In mammals, the inactivation of X-chromosome is regulated by Xic loci (X-inactivation centre). Xic codes for a non protein coding RNA of 19Kb called Xist. Xist RNA binds to the same X-chromosome that expresses it in cis and triggers X-chromosome inactivation. The chromatin of the X-chromosome after Xist RNA coating/binding changes into tight heterochromatin. Histone methylation and acetylation modifications are observed after Xist binding to X-chromosome and play a critical role in X-chromosome inactivation. Further the inactivated X-chromosome replicates asynchronously in somatic cells compared to the active X-chromosome homologue during cell replication. To explain the mechanism of X-inactivation many theories have been proposed and to date it is very difficult to explain the complete mechanism of X-inactivation and selection of X-chromosome for inactivation.
X chromosomal inactivation is the wonderful mechanism developed in nature to unify the level of gene expressions in both sexes. The research on X-chromosomal inactivation has many applications on human health. Due to X-chromosome inactivation, alleles which are recessive get expressed because of suppression of dominant gene in heterozygous conditions. The reactivation suppressed dominant/wild type gene because of X-inactivation can cure the diseases like muscular dystrophy, fragile X-syndrome, etc., that are X-linked in females.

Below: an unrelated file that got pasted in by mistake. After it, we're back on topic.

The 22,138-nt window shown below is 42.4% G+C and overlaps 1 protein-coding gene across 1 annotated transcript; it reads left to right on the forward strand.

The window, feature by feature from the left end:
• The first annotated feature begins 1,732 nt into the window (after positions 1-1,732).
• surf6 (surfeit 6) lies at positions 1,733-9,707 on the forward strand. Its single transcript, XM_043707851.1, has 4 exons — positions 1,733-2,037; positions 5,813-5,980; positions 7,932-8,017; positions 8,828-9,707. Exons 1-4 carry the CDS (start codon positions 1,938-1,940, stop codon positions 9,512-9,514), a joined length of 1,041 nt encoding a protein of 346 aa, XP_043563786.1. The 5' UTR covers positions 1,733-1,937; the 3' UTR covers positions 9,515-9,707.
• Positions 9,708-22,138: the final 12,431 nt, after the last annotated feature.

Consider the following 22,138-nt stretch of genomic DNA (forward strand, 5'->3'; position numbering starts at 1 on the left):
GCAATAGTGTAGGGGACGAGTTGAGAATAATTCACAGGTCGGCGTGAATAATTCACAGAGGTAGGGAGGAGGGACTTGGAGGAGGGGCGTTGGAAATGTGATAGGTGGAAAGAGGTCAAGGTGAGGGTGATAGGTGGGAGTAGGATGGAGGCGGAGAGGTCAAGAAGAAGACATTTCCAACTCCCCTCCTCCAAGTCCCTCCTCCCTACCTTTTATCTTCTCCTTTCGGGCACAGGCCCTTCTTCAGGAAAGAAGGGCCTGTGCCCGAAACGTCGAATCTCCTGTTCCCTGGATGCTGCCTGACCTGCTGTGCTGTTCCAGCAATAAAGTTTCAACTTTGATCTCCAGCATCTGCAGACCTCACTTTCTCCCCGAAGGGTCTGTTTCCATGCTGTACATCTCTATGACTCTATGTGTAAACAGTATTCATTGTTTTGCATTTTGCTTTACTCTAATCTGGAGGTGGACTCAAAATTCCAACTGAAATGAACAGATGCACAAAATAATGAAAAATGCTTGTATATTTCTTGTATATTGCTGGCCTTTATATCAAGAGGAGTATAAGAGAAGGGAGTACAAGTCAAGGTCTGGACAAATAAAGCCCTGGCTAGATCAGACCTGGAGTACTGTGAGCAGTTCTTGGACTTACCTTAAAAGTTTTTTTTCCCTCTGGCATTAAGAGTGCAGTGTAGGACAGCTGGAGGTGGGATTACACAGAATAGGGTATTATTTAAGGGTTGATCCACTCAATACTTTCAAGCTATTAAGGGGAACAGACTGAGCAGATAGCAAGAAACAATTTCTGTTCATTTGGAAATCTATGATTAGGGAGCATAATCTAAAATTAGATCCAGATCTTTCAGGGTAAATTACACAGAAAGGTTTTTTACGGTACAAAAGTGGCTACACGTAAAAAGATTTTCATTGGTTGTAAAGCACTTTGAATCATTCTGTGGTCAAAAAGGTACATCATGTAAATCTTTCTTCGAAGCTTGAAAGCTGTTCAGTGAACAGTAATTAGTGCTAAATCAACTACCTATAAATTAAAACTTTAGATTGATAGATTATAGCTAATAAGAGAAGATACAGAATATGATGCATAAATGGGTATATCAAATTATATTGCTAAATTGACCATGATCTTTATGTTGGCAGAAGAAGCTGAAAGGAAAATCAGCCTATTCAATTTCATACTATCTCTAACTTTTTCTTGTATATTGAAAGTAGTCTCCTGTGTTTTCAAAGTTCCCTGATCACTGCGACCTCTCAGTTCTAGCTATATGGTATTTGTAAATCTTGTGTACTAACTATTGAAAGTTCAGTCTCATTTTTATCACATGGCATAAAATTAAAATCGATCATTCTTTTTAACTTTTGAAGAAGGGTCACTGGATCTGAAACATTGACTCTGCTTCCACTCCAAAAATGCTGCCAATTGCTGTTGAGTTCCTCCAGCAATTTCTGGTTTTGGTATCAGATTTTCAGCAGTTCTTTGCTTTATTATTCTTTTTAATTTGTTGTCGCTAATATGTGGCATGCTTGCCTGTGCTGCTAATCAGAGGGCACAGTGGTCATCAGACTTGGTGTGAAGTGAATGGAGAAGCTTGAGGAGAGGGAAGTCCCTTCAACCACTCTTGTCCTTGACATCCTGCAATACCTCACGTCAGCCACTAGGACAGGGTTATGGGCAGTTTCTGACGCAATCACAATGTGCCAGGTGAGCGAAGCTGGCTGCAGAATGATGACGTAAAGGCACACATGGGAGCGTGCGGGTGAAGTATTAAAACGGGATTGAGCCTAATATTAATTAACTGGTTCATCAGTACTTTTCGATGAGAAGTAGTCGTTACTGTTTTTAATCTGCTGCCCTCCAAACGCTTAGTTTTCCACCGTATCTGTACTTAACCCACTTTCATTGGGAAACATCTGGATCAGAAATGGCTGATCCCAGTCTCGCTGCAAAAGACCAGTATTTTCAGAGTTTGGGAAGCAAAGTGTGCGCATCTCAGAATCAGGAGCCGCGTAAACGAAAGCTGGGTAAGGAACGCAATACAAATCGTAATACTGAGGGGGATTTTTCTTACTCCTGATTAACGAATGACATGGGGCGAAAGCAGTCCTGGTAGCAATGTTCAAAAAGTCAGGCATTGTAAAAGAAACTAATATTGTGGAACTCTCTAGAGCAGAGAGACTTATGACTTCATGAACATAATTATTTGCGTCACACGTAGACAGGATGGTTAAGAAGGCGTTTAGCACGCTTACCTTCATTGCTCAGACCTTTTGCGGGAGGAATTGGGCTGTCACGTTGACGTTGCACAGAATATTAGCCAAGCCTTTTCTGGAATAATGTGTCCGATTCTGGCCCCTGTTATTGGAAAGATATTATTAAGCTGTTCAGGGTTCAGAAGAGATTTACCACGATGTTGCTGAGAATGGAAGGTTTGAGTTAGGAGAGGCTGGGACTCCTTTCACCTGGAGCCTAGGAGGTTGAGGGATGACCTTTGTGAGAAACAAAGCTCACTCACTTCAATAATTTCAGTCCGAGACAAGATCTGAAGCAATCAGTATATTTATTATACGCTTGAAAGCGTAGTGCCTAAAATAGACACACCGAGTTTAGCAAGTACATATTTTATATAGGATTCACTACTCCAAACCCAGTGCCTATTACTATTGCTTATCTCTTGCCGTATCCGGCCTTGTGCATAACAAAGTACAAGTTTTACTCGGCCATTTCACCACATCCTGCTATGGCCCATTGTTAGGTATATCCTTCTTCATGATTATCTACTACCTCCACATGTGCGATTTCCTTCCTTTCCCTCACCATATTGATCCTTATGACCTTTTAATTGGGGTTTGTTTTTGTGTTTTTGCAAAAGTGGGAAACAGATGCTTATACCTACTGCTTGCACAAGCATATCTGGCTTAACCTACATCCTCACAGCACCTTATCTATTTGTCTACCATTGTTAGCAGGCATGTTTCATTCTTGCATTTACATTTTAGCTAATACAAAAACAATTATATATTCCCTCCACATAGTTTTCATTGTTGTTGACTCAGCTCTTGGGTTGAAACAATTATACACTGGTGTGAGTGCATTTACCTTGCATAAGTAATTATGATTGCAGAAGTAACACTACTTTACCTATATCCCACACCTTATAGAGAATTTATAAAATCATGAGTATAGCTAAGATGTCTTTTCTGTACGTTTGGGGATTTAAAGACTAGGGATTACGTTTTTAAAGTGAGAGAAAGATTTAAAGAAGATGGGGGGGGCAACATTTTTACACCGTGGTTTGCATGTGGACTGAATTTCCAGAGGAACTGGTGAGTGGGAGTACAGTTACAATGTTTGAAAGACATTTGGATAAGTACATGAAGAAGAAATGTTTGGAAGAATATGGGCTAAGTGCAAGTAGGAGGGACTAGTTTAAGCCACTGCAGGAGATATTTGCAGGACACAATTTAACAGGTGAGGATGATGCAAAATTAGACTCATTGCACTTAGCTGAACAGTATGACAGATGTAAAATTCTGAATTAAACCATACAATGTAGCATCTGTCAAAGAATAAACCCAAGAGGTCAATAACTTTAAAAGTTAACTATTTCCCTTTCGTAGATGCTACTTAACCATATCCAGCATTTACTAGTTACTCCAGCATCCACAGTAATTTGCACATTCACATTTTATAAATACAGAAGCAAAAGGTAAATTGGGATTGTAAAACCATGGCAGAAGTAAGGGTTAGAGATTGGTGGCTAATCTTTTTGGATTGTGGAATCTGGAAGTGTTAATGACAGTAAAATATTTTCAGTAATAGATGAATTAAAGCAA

About Author / Additional Info:
An enthuiastic author from India
Comments on this article: (0 comments so far)
• Experimental Animal Models of Rheumatoid Arthritis
• Stomata and Water Cycle
• New Dimension of Scope and Career in Microbiology
• Carotenoids- Introduction, Origin and Properties
Latest Articles in "Biology" category:
• Wonderful World of Microorganisms and Their Role in Human Life.
• Molecular Biology Techniques
• Process of Reproduction in Bacteria
• Importance of Microorganisms in the Ecosystem
• Starting From the Basics: DNA Extraction
• Agrobacetium-Mediated Transformation Protocol
• Sucrose Regulating Photosynthesis
• Nitrogen Fixation: Genes Involved and the Infection Process
• Functional Genomics: A Tool in Genetic Engineering
• Plant Tissue Culture and Its Applications
• Harmful Effects of Mold and Their Prevention
• Gel Electrophoresis in Molecular Biology
• Extraction of Phytochemicals
• Applications of Thin Layer Chromatography
• Beneficial and Harmful Bacteria
• Calvin Cycle Regulation and Effect on Photosynthesis
• How a Baby Develops Inside Mother's Womb: From an Embryo to a Child
• Apoptosis (or cell suicide) : Process and Types
• Neurotransmitters and its types
Important Disclaimer: All articles on this website are for general information only and is not a professional or experts advice. We do not own any responsibility for correctness or authenticity of the information presented in this article, or any loss or injury resulting from it. We do not endorse these articles, we are neither affiliated with the authors of these articles nor responsible for their content. Please see our disclaimer section for complete terms.
Copyright © 2010 biotecharticles.com - Do not copy articles from this website.
ARTICLE CATEGORIES :
| Disclaimer/Privacy/TOS | Submission Guidelines | Contact Us